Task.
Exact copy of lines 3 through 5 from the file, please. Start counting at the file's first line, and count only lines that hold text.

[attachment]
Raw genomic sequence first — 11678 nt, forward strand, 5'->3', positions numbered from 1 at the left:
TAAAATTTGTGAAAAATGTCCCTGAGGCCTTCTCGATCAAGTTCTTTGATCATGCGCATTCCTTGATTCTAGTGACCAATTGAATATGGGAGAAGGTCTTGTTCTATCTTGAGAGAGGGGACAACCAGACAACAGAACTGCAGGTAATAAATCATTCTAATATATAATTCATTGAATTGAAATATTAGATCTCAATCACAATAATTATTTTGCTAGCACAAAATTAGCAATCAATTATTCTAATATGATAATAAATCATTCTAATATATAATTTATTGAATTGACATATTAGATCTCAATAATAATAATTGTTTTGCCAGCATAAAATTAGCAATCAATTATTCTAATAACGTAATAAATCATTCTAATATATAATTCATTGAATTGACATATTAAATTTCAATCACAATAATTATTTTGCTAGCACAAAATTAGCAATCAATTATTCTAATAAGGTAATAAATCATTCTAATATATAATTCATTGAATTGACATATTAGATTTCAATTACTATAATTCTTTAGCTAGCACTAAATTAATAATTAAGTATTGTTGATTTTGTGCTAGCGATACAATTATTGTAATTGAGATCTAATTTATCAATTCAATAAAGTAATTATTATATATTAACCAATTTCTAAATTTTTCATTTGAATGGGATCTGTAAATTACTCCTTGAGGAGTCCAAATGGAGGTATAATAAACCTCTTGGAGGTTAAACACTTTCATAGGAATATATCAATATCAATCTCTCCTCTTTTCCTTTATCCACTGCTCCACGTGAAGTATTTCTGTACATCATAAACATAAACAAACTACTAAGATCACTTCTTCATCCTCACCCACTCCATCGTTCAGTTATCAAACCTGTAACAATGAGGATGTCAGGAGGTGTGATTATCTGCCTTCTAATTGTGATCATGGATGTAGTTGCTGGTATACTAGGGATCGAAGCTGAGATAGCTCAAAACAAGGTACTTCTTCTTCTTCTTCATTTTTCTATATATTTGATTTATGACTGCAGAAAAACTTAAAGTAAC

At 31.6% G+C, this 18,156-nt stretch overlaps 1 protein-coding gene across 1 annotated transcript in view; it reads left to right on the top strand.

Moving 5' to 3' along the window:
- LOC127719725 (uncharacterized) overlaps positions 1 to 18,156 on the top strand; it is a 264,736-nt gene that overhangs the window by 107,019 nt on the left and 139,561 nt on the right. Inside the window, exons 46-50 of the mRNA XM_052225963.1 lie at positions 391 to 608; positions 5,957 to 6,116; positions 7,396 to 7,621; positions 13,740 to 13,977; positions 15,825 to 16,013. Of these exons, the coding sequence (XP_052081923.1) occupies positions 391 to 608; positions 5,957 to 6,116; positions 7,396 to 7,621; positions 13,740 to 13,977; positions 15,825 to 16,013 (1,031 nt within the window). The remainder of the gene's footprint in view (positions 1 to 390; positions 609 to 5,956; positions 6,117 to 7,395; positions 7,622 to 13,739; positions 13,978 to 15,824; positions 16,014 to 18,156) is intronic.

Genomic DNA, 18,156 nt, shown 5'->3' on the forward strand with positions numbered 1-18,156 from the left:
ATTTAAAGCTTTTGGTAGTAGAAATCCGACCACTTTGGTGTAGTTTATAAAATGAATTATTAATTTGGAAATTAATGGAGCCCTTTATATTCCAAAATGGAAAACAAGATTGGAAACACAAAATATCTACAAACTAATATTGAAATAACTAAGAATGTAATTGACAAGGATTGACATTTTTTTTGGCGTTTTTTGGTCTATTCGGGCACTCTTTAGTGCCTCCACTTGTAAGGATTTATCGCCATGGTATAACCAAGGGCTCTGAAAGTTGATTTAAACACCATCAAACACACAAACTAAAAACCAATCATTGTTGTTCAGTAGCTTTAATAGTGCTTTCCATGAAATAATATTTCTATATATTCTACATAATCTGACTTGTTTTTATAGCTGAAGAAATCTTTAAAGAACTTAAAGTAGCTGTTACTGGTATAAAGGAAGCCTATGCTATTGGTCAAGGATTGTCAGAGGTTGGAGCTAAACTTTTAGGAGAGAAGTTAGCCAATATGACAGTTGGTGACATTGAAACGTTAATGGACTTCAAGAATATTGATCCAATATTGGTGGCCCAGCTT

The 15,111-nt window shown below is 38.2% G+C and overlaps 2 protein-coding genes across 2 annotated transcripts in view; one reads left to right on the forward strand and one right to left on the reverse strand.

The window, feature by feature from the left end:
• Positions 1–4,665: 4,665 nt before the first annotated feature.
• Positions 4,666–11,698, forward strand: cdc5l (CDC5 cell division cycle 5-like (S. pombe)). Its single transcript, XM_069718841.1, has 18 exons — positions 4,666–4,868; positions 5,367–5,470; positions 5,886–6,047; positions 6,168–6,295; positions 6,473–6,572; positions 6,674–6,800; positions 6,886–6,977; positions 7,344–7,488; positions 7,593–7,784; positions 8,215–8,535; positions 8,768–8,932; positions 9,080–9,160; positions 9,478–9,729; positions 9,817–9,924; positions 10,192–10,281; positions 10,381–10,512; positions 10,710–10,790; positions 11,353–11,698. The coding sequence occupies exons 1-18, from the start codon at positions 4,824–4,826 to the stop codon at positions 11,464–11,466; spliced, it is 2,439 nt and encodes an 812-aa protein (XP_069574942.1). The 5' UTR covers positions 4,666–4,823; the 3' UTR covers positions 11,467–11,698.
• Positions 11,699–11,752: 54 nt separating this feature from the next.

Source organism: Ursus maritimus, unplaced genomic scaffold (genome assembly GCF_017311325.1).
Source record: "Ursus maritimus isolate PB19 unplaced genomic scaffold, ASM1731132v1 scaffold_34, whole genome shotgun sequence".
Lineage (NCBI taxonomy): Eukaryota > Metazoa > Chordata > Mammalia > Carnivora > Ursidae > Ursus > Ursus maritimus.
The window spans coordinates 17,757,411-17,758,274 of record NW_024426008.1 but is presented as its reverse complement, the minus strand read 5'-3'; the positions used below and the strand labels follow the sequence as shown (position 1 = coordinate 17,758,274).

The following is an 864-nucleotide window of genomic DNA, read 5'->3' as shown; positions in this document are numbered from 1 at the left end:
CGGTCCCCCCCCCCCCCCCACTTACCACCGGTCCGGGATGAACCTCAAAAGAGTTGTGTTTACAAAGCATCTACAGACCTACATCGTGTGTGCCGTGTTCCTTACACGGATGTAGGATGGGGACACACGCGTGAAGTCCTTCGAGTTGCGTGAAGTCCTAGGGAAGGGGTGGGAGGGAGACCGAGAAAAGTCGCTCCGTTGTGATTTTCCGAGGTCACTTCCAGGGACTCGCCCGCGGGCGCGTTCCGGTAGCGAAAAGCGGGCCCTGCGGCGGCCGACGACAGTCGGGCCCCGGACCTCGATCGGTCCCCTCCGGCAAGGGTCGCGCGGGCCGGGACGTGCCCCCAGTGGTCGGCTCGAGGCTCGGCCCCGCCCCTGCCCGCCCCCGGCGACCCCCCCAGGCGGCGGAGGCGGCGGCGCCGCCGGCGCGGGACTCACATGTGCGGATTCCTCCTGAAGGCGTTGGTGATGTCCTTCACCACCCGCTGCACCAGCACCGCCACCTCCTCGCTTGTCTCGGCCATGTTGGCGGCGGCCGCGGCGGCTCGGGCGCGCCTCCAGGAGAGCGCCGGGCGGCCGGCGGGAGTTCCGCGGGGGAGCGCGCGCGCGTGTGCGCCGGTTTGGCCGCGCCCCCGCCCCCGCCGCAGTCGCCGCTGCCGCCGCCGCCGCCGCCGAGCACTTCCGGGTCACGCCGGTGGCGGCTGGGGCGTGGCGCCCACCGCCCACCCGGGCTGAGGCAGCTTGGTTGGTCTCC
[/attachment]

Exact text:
At 31.6% G+C, this 18,156-nt stretch overlaps 1 protein-coding gene across 1 annotated transcript in view; it reads left to right on the top strand.

Moving 5' to 3' along the window:
- LOC127719725 (uncharacterized) overlaps positions 1 to 18,156 on the top strand; it is a 264,736-nt gene that overhangs the window by 107,019 nt on the left and 139,561 nt on the right. Inside the window, exons 46-50 of the mRNA XM_052225963.1 lie at positions 391 to 608; positions 5,957 to 6,116; positions 7,396 to 7,621; positions 13,740 to 13,977; positions 15,825 to 16,013. Of these exons, the coding sequence (XP_052081923.1) occupies positions 391 to 608; positions 5,957 to 6,116; positions 7,396 to 7,621; positions 13,740 to 13,977; positions 15,825 to 16,013 (1,031 nt within the window). The remainder of the gene's footprint in view (positions 1 to 390; positions 609 to 5,956; positions 6,117 to 7,395; positions 7,622 to 13,739; positions 13,978 to 15,824; positions 16,014 to 18,156) is intronic.